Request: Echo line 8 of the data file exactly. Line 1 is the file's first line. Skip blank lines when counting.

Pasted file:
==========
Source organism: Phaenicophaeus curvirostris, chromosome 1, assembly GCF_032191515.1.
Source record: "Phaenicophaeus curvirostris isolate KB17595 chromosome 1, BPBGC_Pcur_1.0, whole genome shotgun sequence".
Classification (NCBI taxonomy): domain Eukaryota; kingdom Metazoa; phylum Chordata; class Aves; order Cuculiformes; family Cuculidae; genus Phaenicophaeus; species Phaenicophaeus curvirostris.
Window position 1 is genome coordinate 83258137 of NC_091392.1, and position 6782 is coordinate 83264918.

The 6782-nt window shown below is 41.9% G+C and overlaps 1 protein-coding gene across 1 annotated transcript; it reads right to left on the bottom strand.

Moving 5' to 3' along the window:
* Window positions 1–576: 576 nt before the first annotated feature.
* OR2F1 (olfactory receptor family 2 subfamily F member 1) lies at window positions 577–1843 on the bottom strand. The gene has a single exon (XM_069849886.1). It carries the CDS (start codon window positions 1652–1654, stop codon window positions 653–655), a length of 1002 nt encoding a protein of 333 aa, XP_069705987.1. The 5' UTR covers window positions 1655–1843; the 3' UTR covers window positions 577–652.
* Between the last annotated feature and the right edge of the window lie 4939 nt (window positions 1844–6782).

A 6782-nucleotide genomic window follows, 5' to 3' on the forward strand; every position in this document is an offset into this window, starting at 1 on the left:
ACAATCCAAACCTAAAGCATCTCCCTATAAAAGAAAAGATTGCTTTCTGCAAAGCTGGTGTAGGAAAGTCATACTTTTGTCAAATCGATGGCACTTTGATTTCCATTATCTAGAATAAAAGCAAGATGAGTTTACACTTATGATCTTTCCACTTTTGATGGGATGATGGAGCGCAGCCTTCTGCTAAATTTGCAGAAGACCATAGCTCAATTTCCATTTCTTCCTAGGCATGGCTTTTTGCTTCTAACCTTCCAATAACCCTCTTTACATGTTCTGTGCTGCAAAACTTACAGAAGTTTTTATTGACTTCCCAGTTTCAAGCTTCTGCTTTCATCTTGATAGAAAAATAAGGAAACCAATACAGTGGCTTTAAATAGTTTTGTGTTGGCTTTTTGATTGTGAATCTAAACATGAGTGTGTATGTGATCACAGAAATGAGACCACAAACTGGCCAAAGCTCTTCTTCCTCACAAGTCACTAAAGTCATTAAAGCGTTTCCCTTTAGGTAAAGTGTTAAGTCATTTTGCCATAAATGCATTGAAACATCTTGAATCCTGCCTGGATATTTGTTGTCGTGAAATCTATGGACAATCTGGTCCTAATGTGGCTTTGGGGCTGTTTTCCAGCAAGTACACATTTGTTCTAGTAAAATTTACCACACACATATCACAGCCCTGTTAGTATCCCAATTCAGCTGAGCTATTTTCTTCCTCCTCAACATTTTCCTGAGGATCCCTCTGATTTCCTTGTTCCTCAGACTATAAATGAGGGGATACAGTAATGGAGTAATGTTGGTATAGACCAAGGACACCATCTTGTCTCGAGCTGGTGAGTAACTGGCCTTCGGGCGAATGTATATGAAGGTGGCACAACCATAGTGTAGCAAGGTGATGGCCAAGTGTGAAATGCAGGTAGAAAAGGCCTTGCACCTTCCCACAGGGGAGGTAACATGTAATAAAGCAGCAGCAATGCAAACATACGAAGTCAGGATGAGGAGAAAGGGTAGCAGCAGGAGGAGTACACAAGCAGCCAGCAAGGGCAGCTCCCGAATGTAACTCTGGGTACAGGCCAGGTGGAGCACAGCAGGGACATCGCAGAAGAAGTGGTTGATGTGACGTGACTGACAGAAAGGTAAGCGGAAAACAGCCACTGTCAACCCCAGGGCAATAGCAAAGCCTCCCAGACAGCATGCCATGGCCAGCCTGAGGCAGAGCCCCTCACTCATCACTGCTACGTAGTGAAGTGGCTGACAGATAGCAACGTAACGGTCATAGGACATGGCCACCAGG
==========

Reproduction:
* OR2F1 (olfactory receptor family 2 subfamily F member 1) lies at window positions 577–1843 on the bottom strand. The gene has a single exon (XM_069849886.1). It carries the CDS (start codon window positions 1652–1654, stop codon window positions 653–655), a length of 1002 nt encoding a protein of 333 aa, XP_069705987.1. The 5' UTR covers window positions 1655–1843; the 3' UTR covers window positions 577–652.